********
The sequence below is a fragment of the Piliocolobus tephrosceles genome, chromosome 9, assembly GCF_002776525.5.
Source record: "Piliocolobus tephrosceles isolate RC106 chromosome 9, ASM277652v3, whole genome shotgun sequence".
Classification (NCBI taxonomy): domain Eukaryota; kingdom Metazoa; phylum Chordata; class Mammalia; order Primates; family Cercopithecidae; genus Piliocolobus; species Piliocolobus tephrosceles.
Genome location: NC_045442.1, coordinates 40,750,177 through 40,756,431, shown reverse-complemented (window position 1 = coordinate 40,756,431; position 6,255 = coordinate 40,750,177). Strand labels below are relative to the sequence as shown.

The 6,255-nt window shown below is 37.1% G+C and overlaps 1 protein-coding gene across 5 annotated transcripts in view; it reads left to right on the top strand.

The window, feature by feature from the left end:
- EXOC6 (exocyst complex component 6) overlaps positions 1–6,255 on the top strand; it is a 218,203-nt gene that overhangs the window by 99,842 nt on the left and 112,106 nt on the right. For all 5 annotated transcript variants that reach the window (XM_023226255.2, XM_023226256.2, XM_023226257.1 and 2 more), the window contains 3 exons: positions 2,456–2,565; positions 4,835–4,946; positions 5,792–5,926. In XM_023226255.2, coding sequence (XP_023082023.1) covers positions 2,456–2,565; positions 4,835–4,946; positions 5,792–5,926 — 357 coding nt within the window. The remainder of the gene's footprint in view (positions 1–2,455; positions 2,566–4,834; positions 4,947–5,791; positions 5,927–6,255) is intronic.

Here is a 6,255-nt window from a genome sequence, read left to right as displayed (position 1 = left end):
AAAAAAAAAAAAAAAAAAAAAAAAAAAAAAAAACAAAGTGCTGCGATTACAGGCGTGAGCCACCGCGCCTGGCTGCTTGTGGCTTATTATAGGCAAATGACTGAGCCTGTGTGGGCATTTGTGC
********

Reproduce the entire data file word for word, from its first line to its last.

The sequence below is a fragment of the Piliocolobus tephrosceles genome, chromosome 9, assembly GCF_002776525.5.
Source record: "Piliocolobus tephrosceles isolate RC106 chromosome 9, ASM277652v3, whole genome shotgun sequence".
Classification (NCBI taxonomy): domain Eukaryota; kingdom Metazoa; phylum Chordata; class Mammalia; order Primates; family Cercopithecidae; genus Piliocolobus; species Piliocolobus tephrosceles.
Genome location: NC_045442.1, coordinates 40,750,177 through 40,756,431, shown reverse-complemented (window position 1 = coordinate 40,756,431; position 6,255 = coordinate 40,750,177). Strand labels below are relative to the sequence as shown.

The 6,255-nt window shown below is 37.1% G+C and overlaps 1 protein-coding gene across 5 annotated transcripts in view; it reads left to right on the top strand.

The window, feature by feature from the left end:
- EXOC6 (exocyst complex component 6) overlaps positions 1–6,255 on the top strand; it is a 218,203-nt gene that overhangs the window by 99,842 nt on the left and 112,106 nt on the right. For all 5 annotated transcript variants that reach the window (XM_023226255.2, XM_023226256.2, XM_023226257.1 and 2 more), the window contains 3 exons: positions 2,456–2,565; positions 4,835–4,946; positions 5,792–5,926. In XM_023226255.2, coding sequence (XP_023082023.1) covers positions 2,456–2,565; positions 4,835–4,946; positions 5,792–5,926 — 357 coding nt within the window. The remainder of the gene's footprint in view (positions 1–2,455; positions 2,566–4,834; positions 4,947–5,791; positions 5,927–6,255) is intronic.

Here is a 6,255-nt window from a genome sequence, read left to right as displayed (position 1 = left end):
AAAAAAAAAAAAAAAAAAAAAAAAAAAAAAAAACAAAGTGCTGCGATTACAGGCGTGAGCCACCGCGCCTGGCTGCTTGTGGCTTATTATAGGCAAATGACTGAGCCTGTGTGGGCATTTGTGC